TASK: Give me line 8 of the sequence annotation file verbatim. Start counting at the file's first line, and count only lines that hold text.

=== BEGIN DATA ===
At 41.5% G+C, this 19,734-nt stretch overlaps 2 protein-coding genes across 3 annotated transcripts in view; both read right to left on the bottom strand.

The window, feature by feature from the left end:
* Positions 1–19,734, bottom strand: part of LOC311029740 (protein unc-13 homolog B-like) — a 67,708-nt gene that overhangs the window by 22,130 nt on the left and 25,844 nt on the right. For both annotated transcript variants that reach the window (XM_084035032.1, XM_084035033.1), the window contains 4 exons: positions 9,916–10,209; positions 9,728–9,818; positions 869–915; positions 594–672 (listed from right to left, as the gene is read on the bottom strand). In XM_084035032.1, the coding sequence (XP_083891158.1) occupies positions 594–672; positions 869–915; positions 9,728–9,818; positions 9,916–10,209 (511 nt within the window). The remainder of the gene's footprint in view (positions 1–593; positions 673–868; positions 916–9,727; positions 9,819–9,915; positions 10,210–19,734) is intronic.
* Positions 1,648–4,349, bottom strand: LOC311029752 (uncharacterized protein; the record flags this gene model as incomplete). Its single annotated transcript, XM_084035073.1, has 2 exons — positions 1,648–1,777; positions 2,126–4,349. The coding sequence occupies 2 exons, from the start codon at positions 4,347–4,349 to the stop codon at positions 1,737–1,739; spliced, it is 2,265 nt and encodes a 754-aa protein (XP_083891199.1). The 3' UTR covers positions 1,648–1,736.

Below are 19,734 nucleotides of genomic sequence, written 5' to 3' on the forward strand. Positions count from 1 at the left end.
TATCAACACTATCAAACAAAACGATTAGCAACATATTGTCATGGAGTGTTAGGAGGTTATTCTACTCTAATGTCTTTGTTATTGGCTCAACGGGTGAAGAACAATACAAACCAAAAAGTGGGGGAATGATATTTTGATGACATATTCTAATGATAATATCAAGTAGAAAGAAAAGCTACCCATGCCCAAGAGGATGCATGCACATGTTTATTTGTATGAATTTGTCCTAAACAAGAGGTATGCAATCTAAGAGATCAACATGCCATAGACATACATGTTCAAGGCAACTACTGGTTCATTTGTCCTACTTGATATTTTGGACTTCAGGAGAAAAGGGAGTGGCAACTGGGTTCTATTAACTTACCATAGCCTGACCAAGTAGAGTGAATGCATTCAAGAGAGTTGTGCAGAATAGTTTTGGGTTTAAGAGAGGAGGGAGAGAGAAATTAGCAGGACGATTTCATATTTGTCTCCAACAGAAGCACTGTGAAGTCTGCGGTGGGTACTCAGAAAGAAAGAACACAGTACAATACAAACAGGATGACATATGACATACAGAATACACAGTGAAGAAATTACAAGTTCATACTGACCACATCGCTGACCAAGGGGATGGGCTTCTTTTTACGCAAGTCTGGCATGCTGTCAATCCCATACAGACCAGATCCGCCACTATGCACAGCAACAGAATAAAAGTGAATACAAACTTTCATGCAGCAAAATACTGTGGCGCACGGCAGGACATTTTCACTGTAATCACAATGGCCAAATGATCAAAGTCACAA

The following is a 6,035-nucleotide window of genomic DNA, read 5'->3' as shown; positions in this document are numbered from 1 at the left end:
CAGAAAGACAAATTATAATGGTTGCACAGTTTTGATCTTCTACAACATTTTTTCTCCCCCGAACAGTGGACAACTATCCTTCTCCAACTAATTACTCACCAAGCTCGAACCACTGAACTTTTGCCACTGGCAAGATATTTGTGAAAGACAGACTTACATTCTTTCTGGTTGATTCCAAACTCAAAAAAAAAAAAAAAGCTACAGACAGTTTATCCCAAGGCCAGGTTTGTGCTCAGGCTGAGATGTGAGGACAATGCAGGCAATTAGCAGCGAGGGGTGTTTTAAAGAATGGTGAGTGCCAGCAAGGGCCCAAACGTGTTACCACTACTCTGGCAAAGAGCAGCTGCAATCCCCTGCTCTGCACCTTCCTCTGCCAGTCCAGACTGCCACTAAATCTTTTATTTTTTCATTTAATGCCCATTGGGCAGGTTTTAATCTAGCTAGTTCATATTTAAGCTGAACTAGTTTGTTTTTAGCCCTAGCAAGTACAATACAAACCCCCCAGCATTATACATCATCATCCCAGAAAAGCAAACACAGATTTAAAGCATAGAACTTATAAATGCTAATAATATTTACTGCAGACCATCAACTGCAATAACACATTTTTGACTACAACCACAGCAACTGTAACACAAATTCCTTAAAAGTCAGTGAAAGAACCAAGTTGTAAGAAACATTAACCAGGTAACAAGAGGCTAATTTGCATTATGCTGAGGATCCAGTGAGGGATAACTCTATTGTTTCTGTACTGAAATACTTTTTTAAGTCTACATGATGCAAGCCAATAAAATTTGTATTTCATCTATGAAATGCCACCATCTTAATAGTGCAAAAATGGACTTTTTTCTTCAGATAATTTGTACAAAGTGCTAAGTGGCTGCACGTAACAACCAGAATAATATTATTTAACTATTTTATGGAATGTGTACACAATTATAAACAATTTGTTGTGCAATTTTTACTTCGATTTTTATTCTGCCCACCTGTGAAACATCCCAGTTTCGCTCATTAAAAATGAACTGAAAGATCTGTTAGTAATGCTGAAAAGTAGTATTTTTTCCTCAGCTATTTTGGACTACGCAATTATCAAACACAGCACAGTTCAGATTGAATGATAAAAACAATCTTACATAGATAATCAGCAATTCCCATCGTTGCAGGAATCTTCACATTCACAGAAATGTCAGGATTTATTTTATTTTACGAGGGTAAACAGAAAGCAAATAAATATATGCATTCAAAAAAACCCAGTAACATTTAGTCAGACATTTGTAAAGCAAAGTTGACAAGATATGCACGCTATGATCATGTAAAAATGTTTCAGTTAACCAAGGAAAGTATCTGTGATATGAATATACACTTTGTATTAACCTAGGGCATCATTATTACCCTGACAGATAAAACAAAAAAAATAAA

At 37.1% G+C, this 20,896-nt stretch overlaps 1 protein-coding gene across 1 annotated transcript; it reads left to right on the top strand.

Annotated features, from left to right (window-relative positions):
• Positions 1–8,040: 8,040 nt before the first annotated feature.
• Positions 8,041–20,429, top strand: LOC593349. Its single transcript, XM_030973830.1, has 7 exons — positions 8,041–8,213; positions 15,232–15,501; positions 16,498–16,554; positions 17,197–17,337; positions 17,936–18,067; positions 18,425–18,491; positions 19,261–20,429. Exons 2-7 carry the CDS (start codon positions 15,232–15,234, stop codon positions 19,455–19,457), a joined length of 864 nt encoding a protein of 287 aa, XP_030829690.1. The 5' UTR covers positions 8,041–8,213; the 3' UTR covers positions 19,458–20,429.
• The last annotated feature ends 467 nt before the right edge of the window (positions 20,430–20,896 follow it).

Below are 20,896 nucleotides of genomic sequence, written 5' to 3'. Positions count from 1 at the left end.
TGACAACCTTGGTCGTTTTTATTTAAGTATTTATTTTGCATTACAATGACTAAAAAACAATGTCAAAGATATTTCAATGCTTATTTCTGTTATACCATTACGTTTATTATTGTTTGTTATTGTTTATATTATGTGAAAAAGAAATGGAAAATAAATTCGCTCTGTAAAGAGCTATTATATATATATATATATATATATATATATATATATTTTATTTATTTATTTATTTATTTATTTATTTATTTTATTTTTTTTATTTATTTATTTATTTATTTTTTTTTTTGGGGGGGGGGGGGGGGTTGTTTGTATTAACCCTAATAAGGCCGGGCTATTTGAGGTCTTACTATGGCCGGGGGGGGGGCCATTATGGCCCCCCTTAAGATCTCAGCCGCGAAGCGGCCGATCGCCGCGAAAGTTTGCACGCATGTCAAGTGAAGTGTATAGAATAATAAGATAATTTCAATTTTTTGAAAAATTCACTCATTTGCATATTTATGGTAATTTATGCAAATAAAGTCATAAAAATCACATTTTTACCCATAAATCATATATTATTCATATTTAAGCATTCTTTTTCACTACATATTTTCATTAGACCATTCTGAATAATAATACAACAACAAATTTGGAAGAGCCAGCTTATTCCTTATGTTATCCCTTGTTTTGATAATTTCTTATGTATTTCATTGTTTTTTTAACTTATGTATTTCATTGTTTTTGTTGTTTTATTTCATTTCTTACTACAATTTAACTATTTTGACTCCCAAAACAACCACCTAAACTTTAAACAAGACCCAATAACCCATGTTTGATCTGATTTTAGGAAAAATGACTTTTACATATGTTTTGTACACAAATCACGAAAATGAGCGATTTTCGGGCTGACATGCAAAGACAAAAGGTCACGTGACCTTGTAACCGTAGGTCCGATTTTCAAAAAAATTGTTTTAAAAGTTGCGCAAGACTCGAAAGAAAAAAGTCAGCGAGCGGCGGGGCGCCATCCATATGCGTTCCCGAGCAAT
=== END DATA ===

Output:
CAGAAAGACAAATTATAATGGTTGCACAGTTTTGATCTTCTACAACATTTTTTCTCCCCCGAACAGTGGACAACTATCCTTCTCCAACTAATTACTCACCAAGCTCGAACCACTGAACTTTTGCCACTGGCAAGATATTTGTGAAAGACAGACTTACATTCTTTCTGGTTGATTCCAAACTCAAAAAAAAAAAAAAAGCTACAGACAGTTTATCCCAAGGCCAGGTTTGTGCTCAGGCTGAGATGTGAGGACAATGCAGGCAATTAGCAGCGAGGGGTGTTTTAAAGAATGGTGAGTGCCAGCAAGGGCCCAAACGTGTTACCACTACTCTGGCAAAGAGCAGCTGCAATCCCCTGCTCTGCACCTTCCTCTGCCAGTCCAGACTGCCACTAAATCTTTTATTTTTTCATTTAATGCCCATTGGGCAGGTTTTAATCTAGCTAGTTCATATTTAAGCTGAACTAGTTTGTTTTTAGCCCTAGCAAGTACAATACAAACCCCCCAGCATTATACATCATCATCCCAGAAAAGCAAACACAGATTTAAAGCATAGAACTTATAAATGCTAATAATATTTACTGCAGACCATCAACTGCAATAACACATTTTTGACTACAACCACAGCAACTGTAACACAAATTCCTTAAAAGTCAGTGAAAGAACCAAGTTGTAAGAAACATTAACCAGGTAACAAGAGGCTAATTTGCATTATGCTGAGGATCCAGTGAGGGATAACTCTATTGTTTCTGTACTGAAATACTTTTTTAAGTCTACATGATGCAAGCCAATAAAATTTGTATTTCATCTATGAAATGCCACCATCTTAATAGTGCAAAAATGGACTTTTTTCTTCAGATAATTTGTACAAAGTGCTAAGTGGCTGCACGTAACAACCAGAATAATATTATTTAACTATTTTATGGAATGTGTACACAATTATAAACAATTTGTTGTGCAATTTTTACTTCGATTTTTATTCTGCCCACCTGTGAAACATCCCAGTTTCGCTCATTAAAAATGAACTGAAAGATCTGTTAGTAATGCTGAAAAGTAGTATTTTTTCCTCAGCTATTTTGGACTACGCAATTATCAAACACAGCACAGTTCAGATTGAATGATAAAAACAATCTTACATAGATAATCAGCAATTCCCATCGTTGCAGGAATCTTCACATTCACAGAAATGTCAGGATTTATTTTATTTTACGAGGGTAAACAGAAAGCAAATAAATATATGCATTCAAAAAAACCCAGTAACATTTAGTCAGACATTTGTAAAGCAAAGTTGACAAGATATGCACGCTATGATCATGTAAAAATGTTTCAGTTAACCAAGGAAAGTATCTGTGATATGAATATACACTTTGTATTAACCTAGGGCATCATTATTACCCTGACAGATAAAACAAAAAAAATAAA